When you start thinking about adding an addition to your home, there are tons of choices that need to be made, and for most people, it can be very overwhelming with all the selections from the size, location, contractors, design, and more.
The number of questions you might have normally will outnumber the answers. The main question people often have is will an addition affect my resale value? What are the building codes that I would have to follow? Can I do it myself or should I hire a contractor?
Whether you’re thinking of adding a second floor to your house or just creating a new patio on the backside of your home, all of these are questions to consider before deciding to add on to your living space.
Here are 4 frequently asked questions:
Whether it’s a small mudroom bump-out addition in Arvada, or a full-blown addition project such as a guest house in Golden, just about all home additions are seen as investments. If you do not plan to move from your home anytime soon, then you have more incentives to make it the way you want.
The physical value you receive from a home addition or new room can be enjoyed for many years and when you are ready to sell, you will enjoy the benefit of the added value you created to the house as well.
However, if you plan to sell the house anytime soon, you then need to think about the resale value. Make sure the add-on you want to have done will be cost-effective. This way, the value of your home will increases from the addition, investing money into your home could have a nice return on investment.
Before you get started, you will want to consider these three questions.
How cost of the project will depend on many factors such as what exactly it is you are seeking to get done, how nice you want it, how many square feet or is there a basement that needs to be dugout. Size matters, but everything is not black and white, for example, you can add a 500 SF room on the back of your house and that will cost more than finishing a 1,000 SF basement.
If you’re hiring a contractor, you will see a wide range of bids from many different contractors. If the project is small, you may be able to DIY, but you must be confident in your skill and understand the time and processes involved.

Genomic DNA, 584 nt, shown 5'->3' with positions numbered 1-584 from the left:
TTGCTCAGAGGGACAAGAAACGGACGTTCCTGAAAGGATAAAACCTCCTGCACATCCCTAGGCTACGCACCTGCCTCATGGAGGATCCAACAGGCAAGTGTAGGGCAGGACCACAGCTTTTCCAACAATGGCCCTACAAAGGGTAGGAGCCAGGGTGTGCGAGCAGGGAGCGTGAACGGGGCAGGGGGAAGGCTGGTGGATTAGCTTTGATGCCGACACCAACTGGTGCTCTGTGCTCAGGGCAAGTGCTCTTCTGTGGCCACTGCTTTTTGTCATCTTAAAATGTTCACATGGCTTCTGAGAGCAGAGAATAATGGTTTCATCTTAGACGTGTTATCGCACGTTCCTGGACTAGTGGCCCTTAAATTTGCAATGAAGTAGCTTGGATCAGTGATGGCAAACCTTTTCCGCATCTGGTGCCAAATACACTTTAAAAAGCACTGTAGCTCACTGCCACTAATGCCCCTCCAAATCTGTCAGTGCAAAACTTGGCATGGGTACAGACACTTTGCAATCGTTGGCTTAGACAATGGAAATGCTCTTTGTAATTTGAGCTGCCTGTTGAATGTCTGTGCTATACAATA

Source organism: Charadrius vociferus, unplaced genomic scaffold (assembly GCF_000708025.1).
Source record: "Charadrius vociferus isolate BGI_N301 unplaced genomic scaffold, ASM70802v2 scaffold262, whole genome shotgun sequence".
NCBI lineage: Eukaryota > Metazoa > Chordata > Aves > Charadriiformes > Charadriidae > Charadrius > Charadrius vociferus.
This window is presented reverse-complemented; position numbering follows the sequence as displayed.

When it comes to doing any home improvement project, you will need to set some hard limits before you start on the project. It’s extremely easy to say you want to double your home’s square footage, but will your bank account support that choice?
Maybe you are adding a 1000 SF patio, and as they start you are like, hmmm, maybe we can make it 1,400 SF instead, it not that much more space so it should only cost a small amount more correct? You have to remember, it’s not just about building the space, you have to heat and cool that space, light that space, so it all will play a role in the ongoing cost down the road.
Yes, some residential home improvements yield little to no value or could hurt your home’s value. For example, if you add a mother-in-law wing, that will add value if you are on a large enough piece of land to support it. But if you decide to extend your living room and push it out by 400sf so you can have a 4,000-gallon aquarium built with steel walls, then you more than likely will not see the return.
Yes, you might want that 4,000-gallon reef tank and it might set your house apart and be the talk of the neighborhood, that is what’s called personal value not financial value, so remember, basic/typical additions will increase the value of your home, while extreme ones will only increase the value if you find someone who is into the home improvement you added.
Building a home addition requires an investment of your money and time. You can expect it to also disrupt the quietness you are used to during the construction. At Prospect 30 Eight we minimize this disruption and complete your project on time and on budget.
The next big question you need to ask yourself is who is going to doing the work? For most people, this is not even a question, as it’s not going to be you, but a contractor. Some people have the time and would love to have the task of doing this themselves.
If you still are thinking about doing this yourself, you’ll have to make sure you, and whoever you have working with you, has the skillset and know-how to do the job right. Remember, 99% of all additions will require some sort of inspection from your local city inspectors. We always assist our customers by taking care of the permitting process for their home addition.
The last thing you want is to start on the project and fail your inspections for something like using the wrong material, at that point you would have lost time and money from the products you purchased and used that you can’t take back now, then you might give up and hire a contractor and they might charge you more if they have to remove what you did to do it the right way.
Taking on a project like this means you’re on the hook for every single mistake you make. What’s worse is the mistakes you make might not come on until you flip on a light switch.
Take it from us, it is always better to hire a contractor for large remodel projects like home additions.